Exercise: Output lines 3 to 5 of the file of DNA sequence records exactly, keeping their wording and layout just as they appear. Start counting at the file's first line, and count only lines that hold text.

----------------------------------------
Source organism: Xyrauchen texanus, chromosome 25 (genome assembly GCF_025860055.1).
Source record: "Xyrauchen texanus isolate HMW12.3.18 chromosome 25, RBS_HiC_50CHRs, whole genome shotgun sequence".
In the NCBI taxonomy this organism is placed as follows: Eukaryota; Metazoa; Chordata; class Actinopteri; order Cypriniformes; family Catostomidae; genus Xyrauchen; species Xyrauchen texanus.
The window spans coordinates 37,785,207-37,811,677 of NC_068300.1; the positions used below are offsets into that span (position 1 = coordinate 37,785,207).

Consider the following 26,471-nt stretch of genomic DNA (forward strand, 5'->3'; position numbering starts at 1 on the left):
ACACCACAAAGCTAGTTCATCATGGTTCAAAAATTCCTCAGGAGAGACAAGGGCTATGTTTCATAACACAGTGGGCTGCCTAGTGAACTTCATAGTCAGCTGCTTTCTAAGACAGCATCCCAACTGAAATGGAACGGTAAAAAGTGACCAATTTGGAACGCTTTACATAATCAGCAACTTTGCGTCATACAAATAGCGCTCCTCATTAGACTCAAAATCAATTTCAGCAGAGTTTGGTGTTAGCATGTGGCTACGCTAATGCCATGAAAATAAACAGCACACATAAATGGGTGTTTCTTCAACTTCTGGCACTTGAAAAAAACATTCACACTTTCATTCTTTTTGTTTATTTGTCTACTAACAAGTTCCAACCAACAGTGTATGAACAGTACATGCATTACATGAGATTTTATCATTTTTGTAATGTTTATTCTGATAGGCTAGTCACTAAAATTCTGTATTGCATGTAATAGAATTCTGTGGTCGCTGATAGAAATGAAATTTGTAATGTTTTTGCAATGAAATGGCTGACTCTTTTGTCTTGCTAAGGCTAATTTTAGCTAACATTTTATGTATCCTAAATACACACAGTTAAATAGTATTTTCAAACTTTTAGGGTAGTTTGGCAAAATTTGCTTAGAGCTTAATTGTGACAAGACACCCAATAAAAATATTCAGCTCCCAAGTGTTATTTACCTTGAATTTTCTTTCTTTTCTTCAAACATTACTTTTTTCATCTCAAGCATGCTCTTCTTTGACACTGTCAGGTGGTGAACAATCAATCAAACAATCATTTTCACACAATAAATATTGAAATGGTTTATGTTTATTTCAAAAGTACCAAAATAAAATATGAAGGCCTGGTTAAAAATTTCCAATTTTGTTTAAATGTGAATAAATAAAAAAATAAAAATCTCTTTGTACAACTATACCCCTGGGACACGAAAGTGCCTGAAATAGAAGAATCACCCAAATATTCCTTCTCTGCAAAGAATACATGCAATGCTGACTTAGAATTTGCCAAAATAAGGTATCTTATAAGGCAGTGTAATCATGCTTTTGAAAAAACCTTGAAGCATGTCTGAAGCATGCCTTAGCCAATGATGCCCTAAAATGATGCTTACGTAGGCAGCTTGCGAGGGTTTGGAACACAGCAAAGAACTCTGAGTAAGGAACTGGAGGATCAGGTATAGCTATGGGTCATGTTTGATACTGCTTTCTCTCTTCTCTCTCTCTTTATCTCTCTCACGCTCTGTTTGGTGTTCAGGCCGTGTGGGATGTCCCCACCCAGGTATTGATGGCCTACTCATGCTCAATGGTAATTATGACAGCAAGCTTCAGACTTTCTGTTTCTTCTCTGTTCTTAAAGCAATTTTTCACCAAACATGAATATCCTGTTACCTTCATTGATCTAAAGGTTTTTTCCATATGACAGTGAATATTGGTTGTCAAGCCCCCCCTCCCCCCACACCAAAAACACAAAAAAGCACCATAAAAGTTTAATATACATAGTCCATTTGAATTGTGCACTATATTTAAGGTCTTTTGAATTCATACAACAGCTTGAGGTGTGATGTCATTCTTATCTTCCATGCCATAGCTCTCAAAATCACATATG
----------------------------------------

In the NCBI taxonomy this organism is placed as follows: Eukaryota; Metazoa; Chordata; class Actinopteri; order Cypriniformes; family Catostomidae; genus Xyrauchen; species Xyrauchen texanus.
The window spans coordinates 37,785,207-37,811,677 of NC_068300.1; the positions used below are offsets into that span (position 1 = coordinate 37,785,207).

Consider the following 26,471-nt stretch of genomic DNA (forward strand, 5'->3'; position numbering starts at 1 on the left):